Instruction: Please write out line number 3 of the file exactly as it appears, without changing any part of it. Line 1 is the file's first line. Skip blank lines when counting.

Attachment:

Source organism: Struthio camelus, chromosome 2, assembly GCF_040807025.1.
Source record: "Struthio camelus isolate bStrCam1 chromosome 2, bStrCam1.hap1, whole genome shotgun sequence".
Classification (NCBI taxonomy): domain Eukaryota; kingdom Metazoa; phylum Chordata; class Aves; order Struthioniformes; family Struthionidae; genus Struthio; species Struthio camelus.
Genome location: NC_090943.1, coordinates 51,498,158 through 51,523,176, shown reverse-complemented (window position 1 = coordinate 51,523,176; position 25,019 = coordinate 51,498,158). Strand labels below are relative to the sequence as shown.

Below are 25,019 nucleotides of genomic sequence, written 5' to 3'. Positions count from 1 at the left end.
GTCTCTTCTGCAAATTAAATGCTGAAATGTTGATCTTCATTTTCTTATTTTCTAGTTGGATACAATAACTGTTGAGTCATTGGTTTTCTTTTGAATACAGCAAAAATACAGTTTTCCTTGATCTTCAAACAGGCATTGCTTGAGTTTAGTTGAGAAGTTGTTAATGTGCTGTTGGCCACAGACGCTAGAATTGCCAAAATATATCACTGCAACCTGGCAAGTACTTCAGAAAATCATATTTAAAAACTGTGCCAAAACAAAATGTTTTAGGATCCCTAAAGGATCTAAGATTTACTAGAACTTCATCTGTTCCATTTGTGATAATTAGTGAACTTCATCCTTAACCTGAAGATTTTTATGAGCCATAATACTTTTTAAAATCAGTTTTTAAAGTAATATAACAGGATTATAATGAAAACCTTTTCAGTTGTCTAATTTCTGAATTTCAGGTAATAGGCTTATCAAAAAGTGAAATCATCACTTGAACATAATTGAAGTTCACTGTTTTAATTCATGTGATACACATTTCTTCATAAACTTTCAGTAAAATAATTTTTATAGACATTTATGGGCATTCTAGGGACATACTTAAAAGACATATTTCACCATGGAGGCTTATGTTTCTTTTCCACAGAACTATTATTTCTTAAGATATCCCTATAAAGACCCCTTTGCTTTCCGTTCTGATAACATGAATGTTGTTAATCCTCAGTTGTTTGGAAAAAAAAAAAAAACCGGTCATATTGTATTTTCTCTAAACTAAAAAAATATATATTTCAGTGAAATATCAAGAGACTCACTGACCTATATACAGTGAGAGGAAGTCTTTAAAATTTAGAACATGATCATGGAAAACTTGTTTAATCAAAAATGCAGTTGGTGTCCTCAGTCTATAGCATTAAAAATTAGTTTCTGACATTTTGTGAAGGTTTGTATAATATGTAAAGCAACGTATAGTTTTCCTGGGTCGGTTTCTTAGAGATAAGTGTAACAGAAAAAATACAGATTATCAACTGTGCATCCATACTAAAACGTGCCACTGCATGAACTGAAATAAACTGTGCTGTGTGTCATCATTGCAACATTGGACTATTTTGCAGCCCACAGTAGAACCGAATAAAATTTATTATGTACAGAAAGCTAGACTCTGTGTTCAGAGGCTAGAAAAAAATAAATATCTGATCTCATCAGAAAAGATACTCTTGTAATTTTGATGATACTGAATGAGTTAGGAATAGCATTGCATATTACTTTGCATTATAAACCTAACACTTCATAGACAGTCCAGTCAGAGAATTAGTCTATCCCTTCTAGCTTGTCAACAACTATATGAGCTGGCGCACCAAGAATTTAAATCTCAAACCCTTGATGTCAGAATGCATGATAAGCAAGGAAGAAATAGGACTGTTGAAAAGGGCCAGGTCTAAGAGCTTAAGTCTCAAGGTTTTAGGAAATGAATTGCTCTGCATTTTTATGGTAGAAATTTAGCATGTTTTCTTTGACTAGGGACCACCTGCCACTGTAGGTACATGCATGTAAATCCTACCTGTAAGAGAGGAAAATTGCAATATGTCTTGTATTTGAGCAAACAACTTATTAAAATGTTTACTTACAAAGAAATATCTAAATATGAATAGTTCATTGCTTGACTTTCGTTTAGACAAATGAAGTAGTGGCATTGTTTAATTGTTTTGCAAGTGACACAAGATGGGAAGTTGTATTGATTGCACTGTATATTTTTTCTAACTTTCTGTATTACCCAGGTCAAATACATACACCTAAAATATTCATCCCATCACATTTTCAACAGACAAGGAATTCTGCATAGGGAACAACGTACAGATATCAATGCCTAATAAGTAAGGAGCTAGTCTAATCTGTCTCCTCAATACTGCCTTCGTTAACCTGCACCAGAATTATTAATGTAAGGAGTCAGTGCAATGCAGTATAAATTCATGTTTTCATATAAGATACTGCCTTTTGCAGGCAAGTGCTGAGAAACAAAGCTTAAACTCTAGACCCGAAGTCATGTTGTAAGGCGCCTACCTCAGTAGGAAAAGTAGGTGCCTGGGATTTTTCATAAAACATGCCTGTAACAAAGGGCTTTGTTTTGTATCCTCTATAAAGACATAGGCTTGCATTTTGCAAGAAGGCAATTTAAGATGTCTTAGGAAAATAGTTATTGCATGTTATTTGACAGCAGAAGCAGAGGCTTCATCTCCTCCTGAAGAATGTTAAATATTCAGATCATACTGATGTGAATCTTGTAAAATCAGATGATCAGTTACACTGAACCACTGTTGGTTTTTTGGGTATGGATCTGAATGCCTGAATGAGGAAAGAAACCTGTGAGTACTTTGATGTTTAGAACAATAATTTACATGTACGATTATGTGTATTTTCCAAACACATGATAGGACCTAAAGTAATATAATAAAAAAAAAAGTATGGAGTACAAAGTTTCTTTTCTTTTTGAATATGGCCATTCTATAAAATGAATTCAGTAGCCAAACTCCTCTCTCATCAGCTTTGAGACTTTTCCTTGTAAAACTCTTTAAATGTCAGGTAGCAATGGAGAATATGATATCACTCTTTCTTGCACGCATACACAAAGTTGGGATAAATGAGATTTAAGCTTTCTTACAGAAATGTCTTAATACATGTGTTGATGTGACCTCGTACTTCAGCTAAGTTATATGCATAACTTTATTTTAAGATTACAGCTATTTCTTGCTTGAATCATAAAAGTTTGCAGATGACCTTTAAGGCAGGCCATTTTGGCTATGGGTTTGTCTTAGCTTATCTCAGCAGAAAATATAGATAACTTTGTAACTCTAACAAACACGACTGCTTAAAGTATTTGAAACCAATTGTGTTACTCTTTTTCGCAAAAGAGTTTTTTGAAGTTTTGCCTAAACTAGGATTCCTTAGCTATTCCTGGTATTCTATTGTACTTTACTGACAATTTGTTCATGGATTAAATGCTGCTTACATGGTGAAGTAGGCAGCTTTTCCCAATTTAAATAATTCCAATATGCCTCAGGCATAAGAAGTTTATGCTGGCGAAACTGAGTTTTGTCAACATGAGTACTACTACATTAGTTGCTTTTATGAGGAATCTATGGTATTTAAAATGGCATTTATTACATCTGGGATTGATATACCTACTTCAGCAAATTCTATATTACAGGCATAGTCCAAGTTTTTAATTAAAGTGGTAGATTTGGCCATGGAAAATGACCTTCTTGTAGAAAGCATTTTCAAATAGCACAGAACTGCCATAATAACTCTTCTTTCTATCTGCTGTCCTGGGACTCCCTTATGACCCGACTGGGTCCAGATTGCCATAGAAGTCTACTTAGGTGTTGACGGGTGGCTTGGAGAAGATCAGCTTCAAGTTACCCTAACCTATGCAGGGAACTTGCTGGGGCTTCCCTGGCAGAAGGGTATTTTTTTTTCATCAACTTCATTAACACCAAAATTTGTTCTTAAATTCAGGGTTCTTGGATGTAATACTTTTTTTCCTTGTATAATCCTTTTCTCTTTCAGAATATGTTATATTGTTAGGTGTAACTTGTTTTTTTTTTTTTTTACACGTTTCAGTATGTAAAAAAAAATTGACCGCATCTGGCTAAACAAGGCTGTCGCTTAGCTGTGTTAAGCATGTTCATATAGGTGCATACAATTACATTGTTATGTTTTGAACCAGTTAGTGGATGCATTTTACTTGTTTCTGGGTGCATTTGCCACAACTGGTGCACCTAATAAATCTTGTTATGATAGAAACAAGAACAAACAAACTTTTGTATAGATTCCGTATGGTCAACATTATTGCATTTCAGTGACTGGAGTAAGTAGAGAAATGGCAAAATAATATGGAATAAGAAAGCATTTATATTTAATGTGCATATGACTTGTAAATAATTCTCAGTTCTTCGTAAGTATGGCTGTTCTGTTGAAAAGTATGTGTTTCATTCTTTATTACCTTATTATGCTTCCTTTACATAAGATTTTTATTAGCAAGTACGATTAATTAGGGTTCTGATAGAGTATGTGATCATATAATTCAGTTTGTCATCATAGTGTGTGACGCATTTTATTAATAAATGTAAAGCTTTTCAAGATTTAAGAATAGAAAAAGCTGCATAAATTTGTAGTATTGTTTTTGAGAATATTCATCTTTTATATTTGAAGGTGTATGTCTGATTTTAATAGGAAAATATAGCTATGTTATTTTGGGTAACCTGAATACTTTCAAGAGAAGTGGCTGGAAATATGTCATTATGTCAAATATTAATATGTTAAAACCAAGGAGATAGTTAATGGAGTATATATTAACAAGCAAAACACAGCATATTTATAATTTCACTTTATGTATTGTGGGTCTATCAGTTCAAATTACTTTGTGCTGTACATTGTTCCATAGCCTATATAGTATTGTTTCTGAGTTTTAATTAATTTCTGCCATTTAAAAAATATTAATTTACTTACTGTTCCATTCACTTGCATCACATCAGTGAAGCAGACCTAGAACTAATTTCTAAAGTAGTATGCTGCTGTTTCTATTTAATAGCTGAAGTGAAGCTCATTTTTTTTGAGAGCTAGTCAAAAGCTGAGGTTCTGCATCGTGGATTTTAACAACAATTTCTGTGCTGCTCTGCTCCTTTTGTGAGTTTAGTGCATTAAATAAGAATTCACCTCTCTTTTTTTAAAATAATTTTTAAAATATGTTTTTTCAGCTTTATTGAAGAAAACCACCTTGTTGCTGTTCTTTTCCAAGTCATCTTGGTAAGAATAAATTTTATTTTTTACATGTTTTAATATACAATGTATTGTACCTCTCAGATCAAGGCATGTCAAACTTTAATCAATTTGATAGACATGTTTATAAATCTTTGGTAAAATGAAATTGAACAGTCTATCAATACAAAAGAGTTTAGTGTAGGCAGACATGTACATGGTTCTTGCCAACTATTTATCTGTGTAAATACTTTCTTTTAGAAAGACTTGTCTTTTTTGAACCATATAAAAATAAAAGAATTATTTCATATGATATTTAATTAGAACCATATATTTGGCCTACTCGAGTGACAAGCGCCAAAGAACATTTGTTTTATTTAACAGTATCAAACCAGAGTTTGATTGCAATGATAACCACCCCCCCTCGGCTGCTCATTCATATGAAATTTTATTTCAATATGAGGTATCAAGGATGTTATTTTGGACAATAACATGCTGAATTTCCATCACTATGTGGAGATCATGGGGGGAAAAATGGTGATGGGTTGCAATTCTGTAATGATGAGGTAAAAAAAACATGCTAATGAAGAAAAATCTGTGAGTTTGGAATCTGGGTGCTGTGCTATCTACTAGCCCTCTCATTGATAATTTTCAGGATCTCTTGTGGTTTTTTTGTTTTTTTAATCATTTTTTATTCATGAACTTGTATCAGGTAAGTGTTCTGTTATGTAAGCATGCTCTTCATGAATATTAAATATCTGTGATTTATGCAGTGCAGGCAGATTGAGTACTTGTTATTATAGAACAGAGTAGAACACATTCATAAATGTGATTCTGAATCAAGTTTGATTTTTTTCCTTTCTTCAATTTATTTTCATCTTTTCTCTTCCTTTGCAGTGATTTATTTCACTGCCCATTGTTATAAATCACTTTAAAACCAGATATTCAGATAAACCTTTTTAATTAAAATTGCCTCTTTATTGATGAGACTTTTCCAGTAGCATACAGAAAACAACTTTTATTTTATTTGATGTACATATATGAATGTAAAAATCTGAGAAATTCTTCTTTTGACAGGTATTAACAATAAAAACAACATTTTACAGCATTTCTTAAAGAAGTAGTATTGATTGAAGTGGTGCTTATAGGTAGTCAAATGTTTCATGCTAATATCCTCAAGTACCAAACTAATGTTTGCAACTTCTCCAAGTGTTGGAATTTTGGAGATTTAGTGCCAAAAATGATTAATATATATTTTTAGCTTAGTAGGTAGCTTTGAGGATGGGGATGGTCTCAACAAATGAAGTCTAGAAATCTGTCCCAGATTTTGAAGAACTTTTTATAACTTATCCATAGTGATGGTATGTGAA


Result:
Classification (NCBI taxonomy): domain Eukaryota; kingdom Metazoa; phylum Chordata; class Aves; order Struthioniformes; family Struthionidae; genus Struthio; species Struthio camelus.